His government was a key player in promoting Indo-Pacific prosperity and security with the 2016 signing of the Trans-Pacific Partnership and the “Data Free Flow with Trust” initiative in 2019, establishing a global approach to digital data governance and security. With his vision of a "free and open Indo-Pacific," the politician raised awareness across Asia of China's ambitions abroad and strengthened economic ties between Japan and the region through an aggressive investment policy.

But institutional innovations that Abe spearheaded—namely, the Comprehensive and Progressive Agreement for Trans-Pacific Partnership (CPTPP) and the Quadrilateral Security Dialogue, or Quad—look likely to shape Asia’s geopolitical landscape for a long time to come. Under Abe, Japan was more active in numerous multilateral domains, articulating new standards for the digital economy and infrastructure investment; joining TPP and then leading its revival after the U.S. withdrawal; deepening strategic partnerships with Vietnam, and
other regional powers as well as extra-regional powers like the European Union and the United Kingdom; building a quasi-alliance with Australia; and upgrading Japan’s own defence capabilities to a large extent.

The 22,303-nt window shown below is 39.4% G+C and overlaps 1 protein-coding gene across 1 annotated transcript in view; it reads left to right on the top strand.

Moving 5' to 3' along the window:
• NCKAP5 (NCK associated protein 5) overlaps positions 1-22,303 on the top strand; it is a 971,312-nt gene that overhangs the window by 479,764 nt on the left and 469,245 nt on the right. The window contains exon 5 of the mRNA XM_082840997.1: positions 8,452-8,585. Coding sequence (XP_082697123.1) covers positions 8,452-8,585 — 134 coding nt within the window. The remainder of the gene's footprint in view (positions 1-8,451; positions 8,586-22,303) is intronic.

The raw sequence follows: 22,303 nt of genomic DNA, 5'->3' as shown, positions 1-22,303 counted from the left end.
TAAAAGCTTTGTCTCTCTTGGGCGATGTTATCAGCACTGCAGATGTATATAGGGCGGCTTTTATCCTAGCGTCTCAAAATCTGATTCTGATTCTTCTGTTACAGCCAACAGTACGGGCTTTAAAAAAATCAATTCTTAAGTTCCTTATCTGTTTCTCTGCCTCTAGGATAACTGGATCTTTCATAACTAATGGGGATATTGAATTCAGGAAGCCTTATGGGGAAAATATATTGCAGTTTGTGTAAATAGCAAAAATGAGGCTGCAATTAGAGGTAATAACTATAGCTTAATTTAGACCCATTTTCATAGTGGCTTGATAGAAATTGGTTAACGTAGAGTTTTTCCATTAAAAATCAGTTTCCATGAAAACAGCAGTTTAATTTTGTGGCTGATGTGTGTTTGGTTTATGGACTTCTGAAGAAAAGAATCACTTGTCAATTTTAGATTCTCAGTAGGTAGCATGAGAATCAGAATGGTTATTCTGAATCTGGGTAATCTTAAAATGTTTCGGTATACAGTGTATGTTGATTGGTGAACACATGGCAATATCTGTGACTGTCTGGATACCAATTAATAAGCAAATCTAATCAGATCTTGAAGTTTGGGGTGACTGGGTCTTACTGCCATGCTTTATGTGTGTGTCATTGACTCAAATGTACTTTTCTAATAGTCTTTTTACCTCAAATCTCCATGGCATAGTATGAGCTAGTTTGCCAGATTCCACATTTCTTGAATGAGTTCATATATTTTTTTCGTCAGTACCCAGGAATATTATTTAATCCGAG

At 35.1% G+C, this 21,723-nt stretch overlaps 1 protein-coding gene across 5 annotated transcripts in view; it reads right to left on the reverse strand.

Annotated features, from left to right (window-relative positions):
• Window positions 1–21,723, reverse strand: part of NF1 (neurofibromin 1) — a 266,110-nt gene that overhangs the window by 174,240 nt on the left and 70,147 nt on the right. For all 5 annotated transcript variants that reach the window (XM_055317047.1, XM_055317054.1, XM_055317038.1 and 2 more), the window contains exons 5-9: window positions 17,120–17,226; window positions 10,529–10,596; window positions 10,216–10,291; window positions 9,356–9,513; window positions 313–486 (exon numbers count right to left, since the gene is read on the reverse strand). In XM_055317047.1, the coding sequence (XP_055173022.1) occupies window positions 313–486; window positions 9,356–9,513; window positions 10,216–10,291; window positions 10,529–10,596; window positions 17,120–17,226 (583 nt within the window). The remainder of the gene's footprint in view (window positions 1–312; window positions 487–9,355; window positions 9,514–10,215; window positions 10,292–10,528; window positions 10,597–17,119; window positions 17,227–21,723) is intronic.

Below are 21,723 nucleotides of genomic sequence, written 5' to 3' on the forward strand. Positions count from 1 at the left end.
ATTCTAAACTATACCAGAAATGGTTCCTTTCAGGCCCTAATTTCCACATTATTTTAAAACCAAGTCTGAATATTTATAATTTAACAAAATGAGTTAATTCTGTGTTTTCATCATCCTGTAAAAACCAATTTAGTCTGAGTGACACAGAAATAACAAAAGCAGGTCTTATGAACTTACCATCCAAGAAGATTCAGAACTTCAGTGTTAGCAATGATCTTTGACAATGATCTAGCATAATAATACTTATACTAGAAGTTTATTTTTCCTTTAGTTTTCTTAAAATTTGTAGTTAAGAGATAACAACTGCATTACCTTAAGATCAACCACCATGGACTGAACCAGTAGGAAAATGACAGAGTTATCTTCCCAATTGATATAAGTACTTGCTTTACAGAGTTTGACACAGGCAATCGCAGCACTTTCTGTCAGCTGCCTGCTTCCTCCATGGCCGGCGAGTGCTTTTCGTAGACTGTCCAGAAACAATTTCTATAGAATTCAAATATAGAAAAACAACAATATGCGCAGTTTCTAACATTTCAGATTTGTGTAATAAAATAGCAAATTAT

But it is in economic policy—especially his efforts to update and uphold global economic rules—that Abe arguably made one of his greatest marks. Out of a desire to revive economic growth in Japan, Abe promoted pro-growth economic policies. Always a deft political operative, Abe for years demonstrated just enough of a show of willingness to transform Japan’s economy. Abe pushed forth with an economic program called ‘Abenomics’, replete with the “Three Arrows” of monetary easing, fiscal expansion, and structural reform. Abenomics, sought to revitalize an economy that had previously long grown stagnant.

Abe reoriented the country’s decades-old approach to peace and security, reshaped its economy and place in the world, and elevated long-time legal norms and beliefs of civil discourse. He travelled incessantly to regional capitals across the world, in order to bolster Japan’s position. In the process, regional capitals began to view Abe as an alternative to Xi Jinping of China. He will be remembered for the memorable relations that he built with past and present world leaders — including Narendra Modi, Malcolm Turnbull, Donald Trump, Joe Biden Jr. and even Xi Jinping to name a few.

Abe’s death could not have come at a better time as the world faces the prospect of myriad crises: Russia’s war against Ukraine, nuclear proliferation in Iran and North Korea, and Chinese aggression in the South China Sea.

Abe leaves behind a country which is transformed, both domestically and in terms of its foreign policy.

(Aneesh Esteves is a journalist and a blogger based in Mumbai.)